Tag Archives: Literarry Gloucester

Gloucester’s Sea Serpent Author Book Signing At Cape Ann Museum Dec 18th

Soini Book Cover

The Cape Ann Museum is pleased to present a book signing and reading with Wayne Soini, author of Gloucester’s Sea Serpent (History Press, 2010). Mr. Soini will be at the Museum on Saturday, December 18 at 3:00 p.m. This program is free and open to the public. Books will be available to purchase through the Museum Shop. Surprise a loved one this holiday season with an autographed copy of this new publication!

In 1817, as Gloucester, Massachusetts was recovering from the War of 1812, something beneath the water was about to cause a stir in this coastal community. It was a misty August day when two women first sighted Gloucester’s sea serpent, touching off a riptide of excitement among residents that reached a climax when Matt Gaffney fired a direct shot at the creature. Local historian Wayne Soini explores the depths of Gloucester harbor to reveal a treasure-trove of details behind this legendary mystery. Follow as he tracks Justice of the Peace Lonson Nash’s careful investigation—the world’s first scientific study of this marine animal—and judges the credibility of numerous reported sightings.

Wayne Soini was born in Gloucester in 1948, regrettably too late to see the sea serpent swim into or out of the harbor. He graduated from Gloucester High School in 1966. His most recent degree, a master’s degree in history from the University of Massachusetts-Boston, was awarded in 2009. Soini coauthored the biographical sketch and local sports history book, Judge Fuchs and the Boston Braves, with the late Robert Fuchs in 1998. Soini is a member of the National Writers Union, Local 1981, Boston Chapter, and of the Boston Athenaeum. He makes his living as a lawyer and lives with his partner, Anne, in Brookline, where he basically reads and watches his weight. Mr. Soini is donating the proceeds of his book to benefit the Cape Ann Museum and the Gloucester High School Scholarships Fund.

The Cape Ann Museum is located at 27 Pleasant Street in Gloucester. Hours are Tuesday through Saturday from 10:00 a.m. to 5:00 p.m., and Sundays from 1:00 p.m. to 4:00 p.m. The Museum is closed during the month of February, on Mondays, and on major holidays. Admission is $8.00 adults, $6.00 Cape Ann residents, seniors and students. Children under 12 and Museum members are free. The Museum is wheelchair accessible. For more information please call: (978) 283-0455. Additional information can be found online at www.capeannmuseum.org.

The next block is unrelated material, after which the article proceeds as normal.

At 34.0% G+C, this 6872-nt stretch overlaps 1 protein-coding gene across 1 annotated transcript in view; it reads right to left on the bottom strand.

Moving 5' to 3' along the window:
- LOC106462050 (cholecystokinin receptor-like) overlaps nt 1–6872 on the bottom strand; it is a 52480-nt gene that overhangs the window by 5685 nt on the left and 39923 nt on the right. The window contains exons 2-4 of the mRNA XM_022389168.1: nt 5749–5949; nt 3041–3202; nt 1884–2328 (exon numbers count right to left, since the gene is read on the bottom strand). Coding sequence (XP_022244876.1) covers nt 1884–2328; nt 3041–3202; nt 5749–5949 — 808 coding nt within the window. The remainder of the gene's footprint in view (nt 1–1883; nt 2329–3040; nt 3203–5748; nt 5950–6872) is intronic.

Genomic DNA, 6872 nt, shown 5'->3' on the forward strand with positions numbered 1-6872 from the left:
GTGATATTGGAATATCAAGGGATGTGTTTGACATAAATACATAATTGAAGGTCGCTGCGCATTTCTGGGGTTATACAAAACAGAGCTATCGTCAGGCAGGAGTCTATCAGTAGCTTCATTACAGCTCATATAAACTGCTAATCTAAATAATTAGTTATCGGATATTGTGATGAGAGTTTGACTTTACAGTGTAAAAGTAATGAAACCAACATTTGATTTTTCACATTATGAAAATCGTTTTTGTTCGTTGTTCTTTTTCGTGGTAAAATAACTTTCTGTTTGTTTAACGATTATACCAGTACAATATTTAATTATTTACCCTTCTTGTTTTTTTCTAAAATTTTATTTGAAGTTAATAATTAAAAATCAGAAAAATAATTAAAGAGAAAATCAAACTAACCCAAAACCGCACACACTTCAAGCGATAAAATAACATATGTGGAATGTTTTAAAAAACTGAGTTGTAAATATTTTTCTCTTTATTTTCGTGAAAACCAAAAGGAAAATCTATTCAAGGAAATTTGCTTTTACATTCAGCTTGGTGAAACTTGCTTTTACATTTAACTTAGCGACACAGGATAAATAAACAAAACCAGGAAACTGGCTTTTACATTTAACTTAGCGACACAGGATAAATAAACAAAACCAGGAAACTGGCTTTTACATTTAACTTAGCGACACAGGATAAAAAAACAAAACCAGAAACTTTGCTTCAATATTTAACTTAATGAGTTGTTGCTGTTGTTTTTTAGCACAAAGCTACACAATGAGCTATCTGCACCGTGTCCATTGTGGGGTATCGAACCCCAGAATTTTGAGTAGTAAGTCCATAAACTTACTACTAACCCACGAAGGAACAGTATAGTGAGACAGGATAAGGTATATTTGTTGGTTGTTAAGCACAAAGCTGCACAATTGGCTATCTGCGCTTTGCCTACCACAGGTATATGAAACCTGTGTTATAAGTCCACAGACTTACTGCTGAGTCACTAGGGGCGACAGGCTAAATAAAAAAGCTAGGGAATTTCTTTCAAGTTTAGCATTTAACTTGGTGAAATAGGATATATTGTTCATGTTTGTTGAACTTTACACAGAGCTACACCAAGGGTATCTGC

Gloucester Writer Center’s Artist In Residence Sandy Tolan To Speak At The Harbor Room

Sandy Tolan will read from his new work-in-progress at the Harbor Room, across the street from the Gloucester Writers Center (see directions below) at 7:30 pm,
Thursday, July 29. The event is free and open to the public. Please RSVP:

Sandy Tolan, the Gloucester Writers Center’s first writer-in-residence, is the author of two books and the producer of hundreds of documentaries and features for NPR and Public Radio International, and has written for New York Times Magazine, Audubon, the Nation, the Los Angeles Times Magazine, the Christian Science Monitor, USA Today, and dozens of other publications.

Sandy was a 1993 Fellow at the Nieman Foundation for Journalism at Harvard University. The following year he moved to Gloucester, to a house on East Main Street, a few blocks from the home of Vincent Ferrini – now the site of the Gloucester Writers Center. It was here that Sandy wrote his first book: Me and Hank, A Boy and His Hero 25 Years Later, an exploration of race and sports in America.